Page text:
From the University of California at Berkeley is available online a database of Japanese-American Evaluation and Resettlement that occurred in America during the early years of World War Two.
Many people are not truly aware of the events that happened to whole families who just happened to be Japanese ancestry, how they were forced to moved from their homes and resettle during the years of the war in another location. Most were sent to isolated places in Arizona, California, Idaho, Colorado, Arkansas, Wyoming, and Utah.
This site is assist anyone wanting to learn more about this confinement camps and the people who were forced to live there. If you had ancestors of Japanese ancestry, this may have happened to them. Remember, if the individuals or family members had been in America for decades and numerous generations, born here, they were still considered a ‘threat’ because the United States was at war with Japan.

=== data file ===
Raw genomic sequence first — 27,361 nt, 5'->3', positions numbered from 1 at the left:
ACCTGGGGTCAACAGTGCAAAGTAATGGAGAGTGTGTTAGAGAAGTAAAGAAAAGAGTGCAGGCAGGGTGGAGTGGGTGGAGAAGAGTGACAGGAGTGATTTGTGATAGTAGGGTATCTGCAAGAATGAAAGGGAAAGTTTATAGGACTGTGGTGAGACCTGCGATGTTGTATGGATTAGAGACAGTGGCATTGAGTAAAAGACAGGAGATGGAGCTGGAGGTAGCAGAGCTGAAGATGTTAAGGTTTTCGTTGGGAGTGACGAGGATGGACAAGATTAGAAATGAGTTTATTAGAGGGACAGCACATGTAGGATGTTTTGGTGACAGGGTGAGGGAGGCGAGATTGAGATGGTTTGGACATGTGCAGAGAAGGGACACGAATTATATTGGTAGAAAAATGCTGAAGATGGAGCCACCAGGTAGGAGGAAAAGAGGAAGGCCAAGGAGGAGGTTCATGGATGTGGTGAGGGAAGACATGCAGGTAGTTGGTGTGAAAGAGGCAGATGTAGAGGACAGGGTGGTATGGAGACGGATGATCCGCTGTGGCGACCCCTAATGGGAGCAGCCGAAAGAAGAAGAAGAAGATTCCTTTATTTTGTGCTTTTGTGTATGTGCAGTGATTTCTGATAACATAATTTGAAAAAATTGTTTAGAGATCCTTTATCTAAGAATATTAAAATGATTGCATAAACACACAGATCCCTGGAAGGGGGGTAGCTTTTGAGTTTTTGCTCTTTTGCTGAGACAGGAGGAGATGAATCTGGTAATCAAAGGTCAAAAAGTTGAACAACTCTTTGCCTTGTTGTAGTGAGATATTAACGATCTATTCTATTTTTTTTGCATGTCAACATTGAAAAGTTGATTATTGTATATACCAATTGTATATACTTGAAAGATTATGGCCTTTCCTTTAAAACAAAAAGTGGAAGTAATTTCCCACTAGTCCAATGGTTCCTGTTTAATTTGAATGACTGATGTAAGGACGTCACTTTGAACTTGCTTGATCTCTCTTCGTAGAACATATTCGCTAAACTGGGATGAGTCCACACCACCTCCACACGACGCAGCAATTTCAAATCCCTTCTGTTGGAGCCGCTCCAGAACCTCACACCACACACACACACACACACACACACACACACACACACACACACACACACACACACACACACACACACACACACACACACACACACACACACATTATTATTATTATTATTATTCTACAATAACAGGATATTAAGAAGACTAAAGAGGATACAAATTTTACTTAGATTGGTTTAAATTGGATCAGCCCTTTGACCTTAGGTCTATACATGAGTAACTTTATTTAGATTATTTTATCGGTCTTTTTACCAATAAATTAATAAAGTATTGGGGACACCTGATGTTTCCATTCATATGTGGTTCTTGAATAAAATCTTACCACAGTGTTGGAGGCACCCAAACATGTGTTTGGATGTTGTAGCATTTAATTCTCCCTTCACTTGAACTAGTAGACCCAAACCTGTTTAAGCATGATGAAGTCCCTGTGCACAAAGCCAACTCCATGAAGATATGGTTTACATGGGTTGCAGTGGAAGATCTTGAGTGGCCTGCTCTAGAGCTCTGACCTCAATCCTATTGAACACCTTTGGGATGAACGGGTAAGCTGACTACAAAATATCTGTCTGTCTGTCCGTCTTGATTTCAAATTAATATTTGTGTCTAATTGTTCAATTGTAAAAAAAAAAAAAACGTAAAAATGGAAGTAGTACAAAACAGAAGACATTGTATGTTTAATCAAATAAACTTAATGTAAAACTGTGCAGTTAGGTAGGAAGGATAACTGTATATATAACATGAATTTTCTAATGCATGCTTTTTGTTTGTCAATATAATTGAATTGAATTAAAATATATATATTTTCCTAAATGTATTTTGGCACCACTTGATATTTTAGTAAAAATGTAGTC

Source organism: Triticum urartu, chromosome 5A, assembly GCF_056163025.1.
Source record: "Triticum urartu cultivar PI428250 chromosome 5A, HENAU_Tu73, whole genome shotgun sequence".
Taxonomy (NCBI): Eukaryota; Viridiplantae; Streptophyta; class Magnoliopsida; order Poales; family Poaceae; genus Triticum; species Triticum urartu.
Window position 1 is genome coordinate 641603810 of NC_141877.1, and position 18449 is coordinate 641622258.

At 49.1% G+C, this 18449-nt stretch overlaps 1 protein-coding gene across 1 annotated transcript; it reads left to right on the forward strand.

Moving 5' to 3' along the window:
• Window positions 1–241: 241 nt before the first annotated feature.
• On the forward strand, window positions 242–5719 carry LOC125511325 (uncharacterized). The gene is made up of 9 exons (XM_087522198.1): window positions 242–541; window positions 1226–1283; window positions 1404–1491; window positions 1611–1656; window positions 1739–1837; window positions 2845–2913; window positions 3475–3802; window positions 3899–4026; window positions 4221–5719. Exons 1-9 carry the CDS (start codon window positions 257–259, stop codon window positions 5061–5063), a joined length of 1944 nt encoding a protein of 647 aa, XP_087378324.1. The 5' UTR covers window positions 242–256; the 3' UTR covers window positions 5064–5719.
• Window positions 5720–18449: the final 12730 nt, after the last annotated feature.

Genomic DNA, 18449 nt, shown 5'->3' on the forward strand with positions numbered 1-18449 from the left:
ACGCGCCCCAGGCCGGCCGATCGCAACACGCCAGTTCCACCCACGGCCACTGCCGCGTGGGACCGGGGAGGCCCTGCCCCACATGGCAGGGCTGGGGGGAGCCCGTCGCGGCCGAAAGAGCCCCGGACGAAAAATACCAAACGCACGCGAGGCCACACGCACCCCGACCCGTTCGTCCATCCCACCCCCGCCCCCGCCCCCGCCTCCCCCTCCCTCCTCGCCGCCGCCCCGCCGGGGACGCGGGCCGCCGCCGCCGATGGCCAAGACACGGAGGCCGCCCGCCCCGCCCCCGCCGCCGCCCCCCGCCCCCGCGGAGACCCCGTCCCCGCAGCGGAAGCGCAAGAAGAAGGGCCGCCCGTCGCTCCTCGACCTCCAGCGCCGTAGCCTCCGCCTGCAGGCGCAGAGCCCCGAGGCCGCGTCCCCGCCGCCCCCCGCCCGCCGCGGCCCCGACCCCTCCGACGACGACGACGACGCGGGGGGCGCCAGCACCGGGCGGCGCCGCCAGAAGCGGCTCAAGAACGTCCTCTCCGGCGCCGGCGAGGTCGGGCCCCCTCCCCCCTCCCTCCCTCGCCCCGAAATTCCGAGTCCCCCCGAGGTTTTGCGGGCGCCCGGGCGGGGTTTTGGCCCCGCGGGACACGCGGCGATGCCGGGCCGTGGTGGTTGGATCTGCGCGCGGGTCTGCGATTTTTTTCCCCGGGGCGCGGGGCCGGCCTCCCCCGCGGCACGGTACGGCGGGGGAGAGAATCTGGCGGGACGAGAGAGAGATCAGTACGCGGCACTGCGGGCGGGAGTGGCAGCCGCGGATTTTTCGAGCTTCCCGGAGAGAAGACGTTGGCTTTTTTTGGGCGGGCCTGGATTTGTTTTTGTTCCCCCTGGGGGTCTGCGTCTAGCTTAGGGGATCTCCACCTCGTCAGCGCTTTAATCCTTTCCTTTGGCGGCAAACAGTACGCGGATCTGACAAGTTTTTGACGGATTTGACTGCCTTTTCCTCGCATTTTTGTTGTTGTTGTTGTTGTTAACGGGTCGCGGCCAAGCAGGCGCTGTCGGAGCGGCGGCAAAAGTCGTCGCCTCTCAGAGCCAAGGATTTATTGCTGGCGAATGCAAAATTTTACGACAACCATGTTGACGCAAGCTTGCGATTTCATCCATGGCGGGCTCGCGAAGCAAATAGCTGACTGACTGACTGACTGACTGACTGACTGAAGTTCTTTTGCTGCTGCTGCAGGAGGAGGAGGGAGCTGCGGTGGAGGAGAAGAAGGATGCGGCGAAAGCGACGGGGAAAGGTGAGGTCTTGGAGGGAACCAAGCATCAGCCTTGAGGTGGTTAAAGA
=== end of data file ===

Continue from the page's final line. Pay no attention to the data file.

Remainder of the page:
The site will offer information on the camps, their locations and a time line of this event. The is a search tab at the top where you can then place a surname or key word to see if anything is available.
Most of the information is in the form of scanned documents, pamphlets, most in PDF format, which will take some time to download, but are easy to view. Approximately 100,000 scanned items are on the site.
So an interesting site for anyone.
Photos: Camp in Colorado, Dorothea Lange and family in 1942 and poster about relocation camps for those of Japanese ancestry.
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